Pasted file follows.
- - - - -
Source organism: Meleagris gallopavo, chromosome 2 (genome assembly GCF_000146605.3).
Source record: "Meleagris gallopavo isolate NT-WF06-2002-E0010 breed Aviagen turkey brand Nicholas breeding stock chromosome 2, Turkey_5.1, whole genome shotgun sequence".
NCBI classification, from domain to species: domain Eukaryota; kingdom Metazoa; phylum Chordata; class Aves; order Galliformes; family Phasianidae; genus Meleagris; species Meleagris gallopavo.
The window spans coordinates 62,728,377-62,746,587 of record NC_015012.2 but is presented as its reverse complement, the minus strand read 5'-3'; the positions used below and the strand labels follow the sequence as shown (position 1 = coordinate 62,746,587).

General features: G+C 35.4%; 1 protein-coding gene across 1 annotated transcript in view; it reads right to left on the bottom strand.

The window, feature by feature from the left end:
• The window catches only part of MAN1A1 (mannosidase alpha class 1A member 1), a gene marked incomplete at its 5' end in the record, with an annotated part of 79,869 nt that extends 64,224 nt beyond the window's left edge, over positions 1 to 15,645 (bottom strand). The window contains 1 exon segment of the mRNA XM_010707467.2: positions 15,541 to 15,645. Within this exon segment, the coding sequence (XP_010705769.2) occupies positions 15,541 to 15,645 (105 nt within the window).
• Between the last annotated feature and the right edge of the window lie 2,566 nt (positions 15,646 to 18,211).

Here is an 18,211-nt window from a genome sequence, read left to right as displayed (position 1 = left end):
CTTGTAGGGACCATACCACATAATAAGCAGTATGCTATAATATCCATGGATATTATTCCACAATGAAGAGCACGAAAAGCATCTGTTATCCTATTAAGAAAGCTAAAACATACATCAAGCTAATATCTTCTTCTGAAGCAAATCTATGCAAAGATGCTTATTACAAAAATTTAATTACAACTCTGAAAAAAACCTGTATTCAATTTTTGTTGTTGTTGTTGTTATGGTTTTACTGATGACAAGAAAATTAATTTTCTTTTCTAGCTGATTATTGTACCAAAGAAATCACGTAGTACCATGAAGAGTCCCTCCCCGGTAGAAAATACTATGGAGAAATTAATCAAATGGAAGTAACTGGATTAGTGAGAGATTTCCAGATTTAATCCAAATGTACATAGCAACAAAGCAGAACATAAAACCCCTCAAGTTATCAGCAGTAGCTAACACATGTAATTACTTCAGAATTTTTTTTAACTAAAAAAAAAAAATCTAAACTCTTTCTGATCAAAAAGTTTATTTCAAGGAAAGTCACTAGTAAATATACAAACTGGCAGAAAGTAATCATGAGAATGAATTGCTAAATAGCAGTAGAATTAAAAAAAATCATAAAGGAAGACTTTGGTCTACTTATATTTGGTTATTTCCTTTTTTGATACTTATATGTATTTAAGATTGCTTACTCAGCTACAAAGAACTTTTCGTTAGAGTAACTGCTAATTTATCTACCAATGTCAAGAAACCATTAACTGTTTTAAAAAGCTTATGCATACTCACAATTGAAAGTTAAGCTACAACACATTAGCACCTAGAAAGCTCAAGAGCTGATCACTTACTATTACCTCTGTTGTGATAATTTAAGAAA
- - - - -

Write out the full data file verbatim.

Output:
Source organism: Meleagris gallopavo, chromosome 2 (genome assembly GCF_000146605.3).
Source record: "Meleagris gallopavo isolate NT-WF06-2002-E0010 breed Aviagen turkey brand Nicholas breeding stock chromosome 2, Turkey_5.1, whole genome shotgun sequence".
NCBI classification, from domain to species: domain Eukaryota; kingdom Metazoa; phylum Chordata; class Aves; order Galliformes; family Phasianidae; genus Meleagris; species Meleagris gallopavo.
The window spans coordinates 62,728,377-62,746,587 of record NC_015012.2 but is presented as its reverse complement, the minus strand read 5'-3'; the positions used below and the strand labels follow the sequence as shown (position 1 = coordinate 62,746,587).

General features: G+C 35.4%; 1 protein-coding gene across 1 annotated transcript in view; it reads right to left on the bottom strand.

The window, feature by feature from the left end:
• The window catches only part of MAN1A1 (mannosidase alpha class 1A member 1), a gene marked incomplete at its 5' end in the record, with an annotated part of 79,869 nt that extends 64,224 nt beyond the window's left edge, over positions 1 to 15,645 (bottom strand). The window contains 1 exon segment of the mRNA XM_010707467.2: positions 15,541 to 15,645. Within this exon segment, the coding sequence (XP_010705769.2) occupies positions 15,541 to 15,645 (105 nt within the window).
• Between the last annotated feature and the right edge of the window lie 2,566 nt (positions 15,646 to 18,211).

Here is an 18,211-nt window from a genome sequence, read left to right as displayed (position 1 = left end):
CTTGTAGGGACCATACCACATAATAAGCAGTATGCTATAATATCCATGGATATTATTCCACAATGAAGAGCACGAAAAGCATCTGTTATCCTATTAAGAAAGCTAAAACATACATCAAGCTAATATCTTCTTCTGAAGCAAATCTATGCAAAGATGCTTATTACAAAAATTTAATTACAACTCTGAAAAAAACCTGTATTCAATTTTTGTTGTTGTTGTTGTTATGGTTTTACTGATGACAAGAAAATTAATTTTCTTTTCTAGCTGATTATTGTACCAAAGAAATCACGTAGTACCATGAAGAGTCCCTCCCCGGTAGAAAATACTATGGAGAAATTAATCAAATGGAAGTAACTGGATTAGTGAGAGATTTCCAGATTTAATCCAAATGTACATAGCAACAAAGCAGAACATAAAACCCCTCAAGTTATCAGCAGTAGCTAACACATGTAATTACTTCAGAATTTTTTTTAACTAAAAAAAAAAAATCTAAACTCTTTCTGATCAAAAAGTTTATTTCAAGGAAAGTCACTAGTAAATATACAAACTGGCAGAAAGTAATCATGAGAATGAATTGCTAAATAGCAGTAGAATTAAAAAAAATCATAAAGGAAGACTTTGGTCTACTTATATTTGGTTATTTCCTTTTTTGATACTTATATGTATTTAAGATTGCTTACTCAGCTACAAAGAACTTTTCGTTAGAGTAACTGCTAATTTATCTACCAATGTCAAGAAACCATTAACTGTTTTAAAAAGCTTATGCATACTCACAATTGAAAGTTAAGCTACAACACATTAGCACCTAGAAAGCTCAAGAGCTGATCACTTACTATTACCTCTGTTGTGATAATTTAAGAAA